LEARN MORE about the fish that we serve in the restaurant!
COD (Gadus morhua)
Cod is the common name for the genus Gadus of demersal fishes, belonging to the family Gadidae. The two most important species of cod are the Atlantic cod (Gadus morhua), which lives in the colder waters and deeper sea regions throughout the North Atlantic, and the Pacific cod (Gadus macrocephalus), found in both eastern and western regions of the northern Pacific. Gadus morhua was named by Linnaeus in 1758.
Cod is popular as a food with a mild flavour and a dense, flaky white flesh. Young Atlantic cod or haddock prepared in strips for cooking is called scrod. In the United Kingdom, Atlantic cod is one of the most common ingredients in fish and chips.
HADDOCK (Melanogrammus aeglefinus)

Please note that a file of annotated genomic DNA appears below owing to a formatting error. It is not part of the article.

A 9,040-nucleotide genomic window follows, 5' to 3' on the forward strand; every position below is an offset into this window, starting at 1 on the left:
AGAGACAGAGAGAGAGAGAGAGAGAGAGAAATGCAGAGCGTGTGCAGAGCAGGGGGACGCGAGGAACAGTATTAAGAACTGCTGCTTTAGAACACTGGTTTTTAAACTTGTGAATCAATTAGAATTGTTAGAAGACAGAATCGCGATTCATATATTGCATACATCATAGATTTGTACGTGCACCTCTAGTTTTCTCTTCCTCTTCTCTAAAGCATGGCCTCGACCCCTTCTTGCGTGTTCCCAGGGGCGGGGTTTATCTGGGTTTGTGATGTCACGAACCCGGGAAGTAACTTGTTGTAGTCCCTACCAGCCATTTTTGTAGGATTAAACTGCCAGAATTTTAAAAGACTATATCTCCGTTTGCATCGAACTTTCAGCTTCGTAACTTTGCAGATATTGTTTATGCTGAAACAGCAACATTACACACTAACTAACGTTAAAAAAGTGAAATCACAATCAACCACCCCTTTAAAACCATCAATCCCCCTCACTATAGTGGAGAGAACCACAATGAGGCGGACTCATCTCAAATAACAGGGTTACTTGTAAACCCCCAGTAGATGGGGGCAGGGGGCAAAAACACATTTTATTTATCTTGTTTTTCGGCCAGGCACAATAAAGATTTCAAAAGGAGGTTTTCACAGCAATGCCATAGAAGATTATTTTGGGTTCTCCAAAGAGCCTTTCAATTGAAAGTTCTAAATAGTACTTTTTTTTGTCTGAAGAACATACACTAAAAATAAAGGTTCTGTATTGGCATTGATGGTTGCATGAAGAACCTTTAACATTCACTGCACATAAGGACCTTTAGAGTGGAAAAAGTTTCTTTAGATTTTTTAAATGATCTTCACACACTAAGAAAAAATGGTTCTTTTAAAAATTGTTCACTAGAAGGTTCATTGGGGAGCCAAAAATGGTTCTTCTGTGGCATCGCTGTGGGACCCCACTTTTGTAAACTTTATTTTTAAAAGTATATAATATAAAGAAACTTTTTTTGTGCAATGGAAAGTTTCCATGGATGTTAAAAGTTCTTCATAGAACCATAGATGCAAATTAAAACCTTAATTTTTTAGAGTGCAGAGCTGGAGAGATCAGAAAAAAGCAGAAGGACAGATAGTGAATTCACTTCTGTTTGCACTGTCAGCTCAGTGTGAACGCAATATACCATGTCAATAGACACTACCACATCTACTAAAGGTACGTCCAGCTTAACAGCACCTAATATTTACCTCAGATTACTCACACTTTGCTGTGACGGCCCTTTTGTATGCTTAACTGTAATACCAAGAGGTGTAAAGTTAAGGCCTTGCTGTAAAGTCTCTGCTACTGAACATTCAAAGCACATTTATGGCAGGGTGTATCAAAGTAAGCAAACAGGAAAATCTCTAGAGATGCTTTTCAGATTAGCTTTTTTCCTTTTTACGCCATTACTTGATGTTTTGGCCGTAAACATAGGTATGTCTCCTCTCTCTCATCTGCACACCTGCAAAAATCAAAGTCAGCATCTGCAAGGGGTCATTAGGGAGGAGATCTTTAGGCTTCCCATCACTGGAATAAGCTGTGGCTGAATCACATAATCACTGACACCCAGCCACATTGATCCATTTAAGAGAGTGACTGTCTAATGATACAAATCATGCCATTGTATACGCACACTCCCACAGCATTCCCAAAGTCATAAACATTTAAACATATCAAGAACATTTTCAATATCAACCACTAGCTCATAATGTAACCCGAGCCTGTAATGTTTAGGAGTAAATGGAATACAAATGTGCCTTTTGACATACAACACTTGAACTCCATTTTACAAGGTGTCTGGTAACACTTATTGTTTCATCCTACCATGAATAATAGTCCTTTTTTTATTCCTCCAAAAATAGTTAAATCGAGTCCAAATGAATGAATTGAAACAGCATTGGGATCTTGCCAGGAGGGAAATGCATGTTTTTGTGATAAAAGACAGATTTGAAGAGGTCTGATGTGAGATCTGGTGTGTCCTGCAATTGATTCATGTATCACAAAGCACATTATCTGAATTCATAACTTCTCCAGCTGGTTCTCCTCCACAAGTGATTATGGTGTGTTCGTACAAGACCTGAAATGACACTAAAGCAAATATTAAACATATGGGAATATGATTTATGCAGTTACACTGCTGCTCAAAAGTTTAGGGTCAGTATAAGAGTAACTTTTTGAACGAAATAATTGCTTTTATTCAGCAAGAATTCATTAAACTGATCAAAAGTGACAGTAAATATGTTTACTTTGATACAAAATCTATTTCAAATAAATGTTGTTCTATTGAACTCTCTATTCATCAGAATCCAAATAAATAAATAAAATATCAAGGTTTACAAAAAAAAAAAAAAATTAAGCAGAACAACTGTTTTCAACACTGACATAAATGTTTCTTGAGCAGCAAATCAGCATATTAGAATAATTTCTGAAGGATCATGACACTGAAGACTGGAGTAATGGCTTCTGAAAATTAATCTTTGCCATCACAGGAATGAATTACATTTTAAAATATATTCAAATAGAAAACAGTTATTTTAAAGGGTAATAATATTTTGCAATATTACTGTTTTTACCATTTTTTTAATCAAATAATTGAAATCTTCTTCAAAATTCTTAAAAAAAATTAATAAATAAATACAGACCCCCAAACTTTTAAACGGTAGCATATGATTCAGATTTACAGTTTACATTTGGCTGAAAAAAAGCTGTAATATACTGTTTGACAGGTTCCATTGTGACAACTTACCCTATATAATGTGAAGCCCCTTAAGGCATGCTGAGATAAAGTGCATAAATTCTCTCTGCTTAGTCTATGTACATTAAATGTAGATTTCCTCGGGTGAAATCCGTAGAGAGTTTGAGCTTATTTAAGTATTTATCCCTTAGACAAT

Haddock is a salt water fish, found in the North Atlantic Ocean and associated seas.
Haddock is a very popular food fish, sold fresh, smoked, frozen, dried, or to a lesser extent canned. Haddock, along with Atlantic cod and plaice, is one of the most popular fish used in British fish and chips.
Fresh haddock has a clean, white flesh and can be cooked in the same ways as cod. Freshness of a haddock fillet can be determined by how well it holds together, as a fresh one will be firm; also, fillets should be translucent, while older fillets turn chalky (nearly opaque)